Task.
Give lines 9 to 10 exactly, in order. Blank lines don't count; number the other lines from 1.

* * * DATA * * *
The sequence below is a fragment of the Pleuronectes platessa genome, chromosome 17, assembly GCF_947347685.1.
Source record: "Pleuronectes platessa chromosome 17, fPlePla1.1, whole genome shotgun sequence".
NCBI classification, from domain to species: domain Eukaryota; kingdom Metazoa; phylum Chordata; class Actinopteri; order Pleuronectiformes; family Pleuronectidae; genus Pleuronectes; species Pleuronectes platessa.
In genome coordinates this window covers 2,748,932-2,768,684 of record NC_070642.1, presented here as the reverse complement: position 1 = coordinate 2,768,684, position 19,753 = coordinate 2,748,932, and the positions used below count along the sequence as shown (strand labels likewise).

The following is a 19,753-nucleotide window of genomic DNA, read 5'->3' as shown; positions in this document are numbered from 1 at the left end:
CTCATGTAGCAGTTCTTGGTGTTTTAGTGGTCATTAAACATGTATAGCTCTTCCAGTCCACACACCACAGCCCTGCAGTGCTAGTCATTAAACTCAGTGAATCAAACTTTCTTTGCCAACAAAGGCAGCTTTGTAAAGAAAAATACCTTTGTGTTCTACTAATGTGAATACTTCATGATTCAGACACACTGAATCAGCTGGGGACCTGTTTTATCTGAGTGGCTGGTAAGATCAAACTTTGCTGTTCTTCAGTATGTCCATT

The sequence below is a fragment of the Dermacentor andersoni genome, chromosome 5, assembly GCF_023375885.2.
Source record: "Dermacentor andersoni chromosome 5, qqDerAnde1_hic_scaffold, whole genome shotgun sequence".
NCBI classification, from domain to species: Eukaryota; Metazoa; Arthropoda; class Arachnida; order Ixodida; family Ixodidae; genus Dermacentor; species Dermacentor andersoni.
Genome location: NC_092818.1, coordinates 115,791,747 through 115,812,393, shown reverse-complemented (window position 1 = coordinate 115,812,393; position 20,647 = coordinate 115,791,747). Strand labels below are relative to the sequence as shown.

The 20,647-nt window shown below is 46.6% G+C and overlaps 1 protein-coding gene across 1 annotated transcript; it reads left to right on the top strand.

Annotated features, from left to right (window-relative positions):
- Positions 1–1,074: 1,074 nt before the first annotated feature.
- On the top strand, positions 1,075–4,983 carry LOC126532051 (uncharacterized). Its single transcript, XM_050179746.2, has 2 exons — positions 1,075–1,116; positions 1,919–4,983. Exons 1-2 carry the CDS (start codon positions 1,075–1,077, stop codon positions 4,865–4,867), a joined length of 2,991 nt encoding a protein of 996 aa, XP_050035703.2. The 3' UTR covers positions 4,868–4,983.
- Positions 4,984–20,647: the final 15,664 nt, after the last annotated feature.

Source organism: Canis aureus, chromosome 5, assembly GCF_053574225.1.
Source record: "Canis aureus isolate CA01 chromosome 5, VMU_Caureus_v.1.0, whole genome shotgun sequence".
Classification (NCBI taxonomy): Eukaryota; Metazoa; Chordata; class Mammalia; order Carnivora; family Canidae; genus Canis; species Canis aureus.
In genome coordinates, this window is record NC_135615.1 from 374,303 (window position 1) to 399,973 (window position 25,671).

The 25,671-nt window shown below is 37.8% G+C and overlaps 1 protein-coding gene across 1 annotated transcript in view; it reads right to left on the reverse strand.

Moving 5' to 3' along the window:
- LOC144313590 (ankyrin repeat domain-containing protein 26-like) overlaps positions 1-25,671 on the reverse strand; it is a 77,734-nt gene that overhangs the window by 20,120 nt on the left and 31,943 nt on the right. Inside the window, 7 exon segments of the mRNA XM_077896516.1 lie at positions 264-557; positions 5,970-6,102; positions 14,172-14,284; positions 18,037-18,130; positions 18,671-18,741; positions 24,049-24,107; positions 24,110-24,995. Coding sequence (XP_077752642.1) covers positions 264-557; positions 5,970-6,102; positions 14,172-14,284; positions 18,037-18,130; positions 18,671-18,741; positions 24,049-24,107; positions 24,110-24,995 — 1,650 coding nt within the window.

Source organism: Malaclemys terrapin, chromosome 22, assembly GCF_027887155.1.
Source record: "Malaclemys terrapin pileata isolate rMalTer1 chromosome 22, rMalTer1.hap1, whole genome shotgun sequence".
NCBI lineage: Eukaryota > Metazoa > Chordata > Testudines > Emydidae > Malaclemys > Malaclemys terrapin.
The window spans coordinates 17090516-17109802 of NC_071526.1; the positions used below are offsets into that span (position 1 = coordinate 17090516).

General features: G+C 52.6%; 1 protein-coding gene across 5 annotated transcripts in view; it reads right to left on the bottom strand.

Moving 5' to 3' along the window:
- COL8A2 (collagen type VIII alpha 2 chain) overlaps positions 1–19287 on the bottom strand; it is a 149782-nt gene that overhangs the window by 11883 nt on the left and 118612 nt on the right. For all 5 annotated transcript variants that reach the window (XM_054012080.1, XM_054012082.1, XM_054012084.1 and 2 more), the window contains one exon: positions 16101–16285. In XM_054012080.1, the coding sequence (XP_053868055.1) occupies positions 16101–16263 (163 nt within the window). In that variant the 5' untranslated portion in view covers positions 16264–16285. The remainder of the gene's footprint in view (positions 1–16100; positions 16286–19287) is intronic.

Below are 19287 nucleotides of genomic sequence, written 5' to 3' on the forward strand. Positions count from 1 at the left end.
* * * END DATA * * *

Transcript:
NCBI classification, from domain to species: Eukaryota; Metazoa; Arthropoda; class Arachnida; order Ixodida; family Ixodidae; genus Dermacentor; species Dermacentor andersoni.
Genome location: NC_092818.1, coordinates 115,791,747 through 115,812,393, shown reverse-complemented (window position 1 = coordinate 115,812,393; position 20,647 = coordinate 115,791,747). Strand labels below are relative to the sequence as shown.